In the Belly of the Brazen Bull
Aug 16, 2012 Web Exclusive
The Cribs incite very defined responses to their music. You either are a diehard supporter or you don't get it. Interestingly, no matter which camp you fall into, your take on the music is the same. The Northern England trio (who briefly expanded into a foursome at the time of Ignore the Ignorant with the joining of erstwhile Smiths guitarist Johnny Marr) started as a garage rock outfit. Raw, punk-y, and unrefined, this is both the source of adulation and derision for The Cribs. Marr brought a sheen to the group that made them sound more professional and frankly, bigger than they actually are—but not necessarily better. Once Marr left, The Cribs reverted instantly back to how they sounded before, like a band that's never going to leave their garage.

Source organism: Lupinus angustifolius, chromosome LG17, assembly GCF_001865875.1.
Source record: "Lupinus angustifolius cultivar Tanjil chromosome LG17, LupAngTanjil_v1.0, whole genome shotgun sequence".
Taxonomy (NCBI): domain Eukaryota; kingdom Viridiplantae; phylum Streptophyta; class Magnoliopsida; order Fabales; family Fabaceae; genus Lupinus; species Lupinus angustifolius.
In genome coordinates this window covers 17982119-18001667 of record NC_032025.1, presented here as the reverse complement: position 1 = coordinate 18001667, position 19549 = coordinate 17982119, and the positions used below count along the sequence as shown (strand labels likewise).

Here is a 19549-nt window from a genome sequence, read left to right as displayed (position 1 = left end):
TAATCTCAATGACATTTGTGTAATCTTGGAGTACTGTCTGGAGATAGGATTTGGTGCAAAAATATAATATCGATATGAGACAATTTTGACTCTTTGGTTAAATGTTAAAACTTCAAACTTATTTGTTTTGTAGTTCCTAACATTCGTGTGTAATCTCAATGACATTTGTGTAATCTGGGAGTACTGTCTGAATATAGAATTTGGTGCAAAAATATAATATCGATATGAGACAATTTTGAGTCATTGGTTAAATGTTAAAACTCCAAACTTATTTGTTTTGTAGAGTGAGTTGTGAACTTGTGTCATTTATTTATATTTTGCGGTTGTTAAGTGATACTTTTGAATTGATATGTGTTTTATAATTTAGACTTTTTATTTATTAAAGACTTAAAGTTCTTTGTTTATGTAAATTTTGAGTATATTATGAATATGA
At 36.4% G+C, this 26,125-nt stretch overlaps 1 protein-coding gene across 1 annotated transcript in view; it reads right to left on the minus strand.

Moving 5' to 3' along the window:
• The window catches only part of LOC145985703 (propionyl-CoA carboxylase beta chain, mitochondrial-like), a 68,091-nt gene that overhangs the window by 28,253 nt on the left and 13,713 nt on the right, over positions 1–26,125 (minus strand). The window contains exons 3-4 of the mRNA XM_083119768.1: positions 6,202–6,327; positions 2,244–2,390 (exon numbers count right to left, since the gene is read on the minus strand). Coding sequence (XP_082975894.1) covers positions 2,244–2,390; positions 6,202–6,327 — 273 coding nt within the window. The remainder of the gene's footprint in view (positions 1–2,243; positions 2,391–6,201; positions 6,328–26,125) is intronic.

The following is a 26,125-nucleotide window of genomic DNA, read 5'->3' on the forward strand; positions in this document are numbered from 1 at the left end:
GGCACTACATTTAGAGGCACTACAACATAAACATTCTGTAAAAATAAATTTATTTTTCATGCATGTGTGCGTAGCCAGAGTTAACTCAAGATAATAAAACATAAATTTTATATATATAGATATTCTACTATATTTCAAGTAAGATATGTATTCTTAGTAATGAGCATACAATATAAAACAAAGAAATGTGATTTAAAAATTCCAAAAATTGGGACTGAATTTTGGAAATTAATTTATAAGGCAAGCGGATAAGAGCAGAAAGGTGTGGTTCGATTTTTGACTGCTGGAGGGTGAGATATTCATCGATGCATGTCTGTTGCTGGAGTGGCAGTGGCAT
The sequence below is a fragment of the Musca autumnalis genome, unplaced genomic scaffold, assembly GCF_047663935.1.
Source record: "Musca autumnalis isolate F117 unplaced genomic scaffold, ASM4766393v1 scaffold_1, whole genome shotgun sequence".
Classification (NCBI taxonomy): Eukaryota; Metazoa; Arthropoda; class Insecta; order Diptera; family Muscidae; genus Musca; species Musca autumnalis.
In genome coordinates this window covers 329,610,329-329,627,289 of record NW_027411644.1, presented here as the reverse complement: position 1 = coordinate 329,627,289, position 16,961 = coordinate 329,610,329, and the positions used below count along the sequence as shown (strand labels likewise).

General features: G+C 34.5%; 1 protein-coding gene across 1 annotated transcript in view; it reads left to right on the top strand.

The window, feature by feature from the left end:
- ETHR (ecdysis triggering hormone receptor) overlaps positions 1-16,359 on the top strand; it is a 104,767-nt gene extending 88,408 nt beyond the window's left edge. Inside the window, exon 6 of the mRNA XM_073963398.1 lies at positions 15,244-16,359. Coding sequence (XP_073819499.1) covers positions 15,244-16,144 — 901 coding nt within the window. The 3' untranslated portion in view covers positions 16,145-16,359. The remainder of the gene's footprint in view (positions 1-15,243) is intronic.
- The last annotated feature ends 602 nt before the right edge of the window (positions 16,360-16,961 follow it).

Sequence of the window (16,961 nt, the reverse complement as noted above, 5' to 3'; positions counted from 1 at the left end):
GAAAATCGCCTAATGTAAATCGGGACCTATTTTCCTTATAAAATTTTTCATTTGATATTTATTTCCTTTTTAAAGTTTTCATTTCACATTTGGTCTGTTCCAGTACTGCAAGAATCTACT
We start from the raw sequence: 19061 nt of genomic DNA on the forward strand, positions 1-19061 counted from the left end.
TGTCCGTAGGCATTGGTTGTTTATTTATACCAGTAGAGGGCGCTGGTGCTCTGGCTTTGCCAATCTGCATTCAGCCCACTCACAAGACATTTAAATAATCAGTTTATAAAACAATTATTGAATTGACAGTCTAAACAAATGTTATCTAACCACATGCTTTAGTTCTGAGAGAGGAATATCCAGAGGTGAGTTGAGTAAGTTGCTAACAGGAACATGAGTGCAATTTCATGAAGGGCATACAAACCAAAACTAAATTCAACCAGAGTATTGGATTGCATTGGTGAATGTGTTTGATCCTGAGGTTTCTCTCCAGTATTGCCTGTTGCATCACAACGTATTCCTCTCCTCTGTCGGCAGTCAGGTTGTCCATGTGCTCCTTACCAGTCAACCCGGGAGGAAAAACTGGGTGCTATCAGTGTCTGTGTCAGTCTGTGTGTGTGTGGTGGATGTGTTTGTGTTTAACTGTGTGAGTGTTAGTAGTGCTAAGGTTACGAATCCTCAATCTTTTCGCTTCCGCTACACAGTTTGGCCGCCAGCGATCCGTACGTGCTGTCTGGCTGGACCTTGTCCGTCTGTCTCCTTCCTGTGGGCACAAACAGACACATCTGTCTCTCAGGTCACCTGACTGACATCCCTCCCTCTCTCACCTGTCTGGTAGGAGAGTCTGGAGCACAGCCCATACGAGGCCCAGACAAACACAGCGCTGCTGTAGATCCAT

The wordily titled In the Belly of the Brazen Bull illustrates this style to the letter. In fact, it sounds like it should have been released a good 10 years before The Cribs' 2004 debut. Decidedly '90s in its sound, Belly falls somewhere between a doomed American college radio band and a one-album-only British copycat band. Even the involvement of two über-studio guys, Steve Albini (Breeders, PJ Harvey) and David Fridmann (MGMT, Mercury Rev), isn't helping Belly jumpstart out of its draggy semi-comatose state. It has helped songs such as "Come On, Be a No-One" sound like a Pixies rehash and "Back to the Bolthole" like a Dinosaur Jr. throwback. Having said that, once again, it is this very same forgettable, plodding, lo-fi characteristic that strikes the right chord with those that think The Cribs are the answer to rock 'n' roll. (www.thecribs.com)
Author rating: 2/10
Average reader rating: 7/10